Rotationplasty

A beauty queen has had cutting-edge surgery to allow her to use her ankle as her knee after having part of her leg amputated. Jillian Williams, 20, from Odem, Texas, was a contestant in the glamorous world of Miss Teen USA beauty pageants and a talented college volleyball player. But her world came crashing down in February last year when she was diagnosed with Ewing’s sarcoma – a rare type of bone cancer. To minimise the possibility of relapse, she opted for a ‘rotationplasty’, a procedure which required surgeons to remove the middle portion of her leg. The foot, ankle and shin were then rotated 180 degrees and reattached to her upper leg to act as her knee joint – which then slips into a prosthetic lower leg. Jillian is now hopeful for the future and dreams of being the first amputee Miss Texas and representing the American national team in Paralympic volleyball.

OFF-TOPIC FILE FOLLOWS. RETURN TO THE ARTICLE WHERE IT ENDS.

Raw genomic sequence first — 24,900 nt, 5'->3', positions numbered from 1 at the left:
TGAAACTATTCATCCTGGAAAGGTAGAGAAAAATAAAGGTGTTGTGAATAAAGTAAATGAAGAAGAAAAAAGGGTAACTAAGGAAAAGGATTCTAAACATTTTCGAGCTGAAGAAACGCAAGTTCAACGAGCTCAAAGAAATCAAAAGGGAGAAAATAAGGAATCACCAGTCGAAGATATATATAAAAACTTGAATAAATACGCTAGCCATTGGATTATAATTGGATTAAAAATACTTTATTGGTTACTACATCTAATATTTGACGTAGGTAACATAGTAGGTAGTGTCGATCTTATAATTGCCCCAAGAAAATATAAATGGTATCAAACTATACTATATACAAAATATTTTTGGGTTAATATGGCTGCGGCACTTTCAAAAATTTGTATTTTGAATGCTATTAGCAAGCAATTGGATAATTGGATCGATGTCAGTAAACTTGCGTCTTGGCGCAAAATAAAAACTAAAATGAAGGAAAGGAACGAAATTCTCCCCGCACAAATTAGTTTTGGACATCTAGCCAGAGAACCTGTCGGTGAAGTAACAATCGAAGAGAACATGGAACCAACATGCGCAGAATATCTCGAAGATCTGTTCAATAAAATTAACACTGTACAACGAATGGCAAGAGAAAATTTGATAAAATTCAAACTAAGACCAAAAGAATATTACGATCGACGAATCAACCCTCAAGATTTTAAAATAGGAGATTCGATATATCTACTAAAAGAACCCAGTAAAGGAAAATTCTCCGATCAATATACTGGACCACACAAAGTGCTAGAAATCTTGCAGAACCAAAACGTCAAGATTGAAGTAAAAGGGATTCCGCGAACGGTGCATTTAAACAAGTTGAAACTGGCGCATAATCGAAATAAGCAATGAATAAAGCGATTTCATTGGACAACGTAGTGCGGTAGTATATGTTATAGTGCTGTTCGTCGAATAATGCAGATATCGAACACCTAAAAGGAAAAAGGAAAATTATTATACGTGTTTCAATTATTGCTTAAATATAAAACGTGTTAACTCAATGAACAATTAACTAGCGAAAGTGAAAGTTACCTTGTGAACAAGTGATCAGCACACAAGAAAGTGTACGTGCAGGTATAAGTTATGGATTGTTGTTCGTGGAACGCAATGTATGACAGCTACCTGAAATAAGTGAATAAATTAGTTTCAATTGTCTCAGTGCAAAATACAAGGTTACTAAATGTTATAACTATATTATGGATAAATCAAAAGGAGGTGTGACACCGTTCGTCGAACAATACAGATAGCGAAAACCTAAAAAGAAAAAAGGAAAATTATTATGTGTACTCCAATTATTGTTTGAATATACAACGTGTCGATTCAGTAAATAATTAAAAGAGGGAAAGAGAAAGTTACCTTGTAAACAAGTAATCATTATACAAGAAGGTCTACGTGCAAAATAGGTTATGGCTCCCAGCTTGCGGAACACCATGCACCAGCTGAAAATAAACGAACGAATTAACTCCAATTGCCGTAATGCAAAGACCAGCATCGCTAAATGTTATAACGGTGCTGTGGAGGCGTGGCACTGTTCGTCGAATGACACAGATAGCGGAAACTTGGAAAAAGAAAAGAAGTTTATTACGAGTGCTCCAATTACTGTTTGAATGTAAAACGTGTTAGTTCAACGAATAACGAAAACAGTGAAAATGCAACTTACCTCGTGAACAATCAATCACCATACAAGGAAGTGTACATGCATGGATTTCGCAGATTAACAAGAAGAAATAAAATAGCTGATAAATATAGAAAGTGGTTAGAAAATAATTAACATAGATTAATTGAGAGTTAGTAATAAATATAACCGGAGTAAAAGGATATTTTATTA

Rotationplasty is an alternative surgical procedure to limb sparing surgery. The procedure is most commonly advocated for young patients with bone cancer of the the distal femur.  It has been undertaken in older patients and in other skeletal locations such as the hip and shoulder.

For distal femoral tumours the procedure involves removing the section of cancerous bone. When a patient has cancer in a limb, he or she will usually undergo chemotherapy, radiation, and/or surgery first. The physician may recommend limb removal when it is no longer possible to save the limb or if the patient is skeletally immature. This can be done either through amputation or through Van Ness rotationplasty. [Via: implantsforchildren.com]

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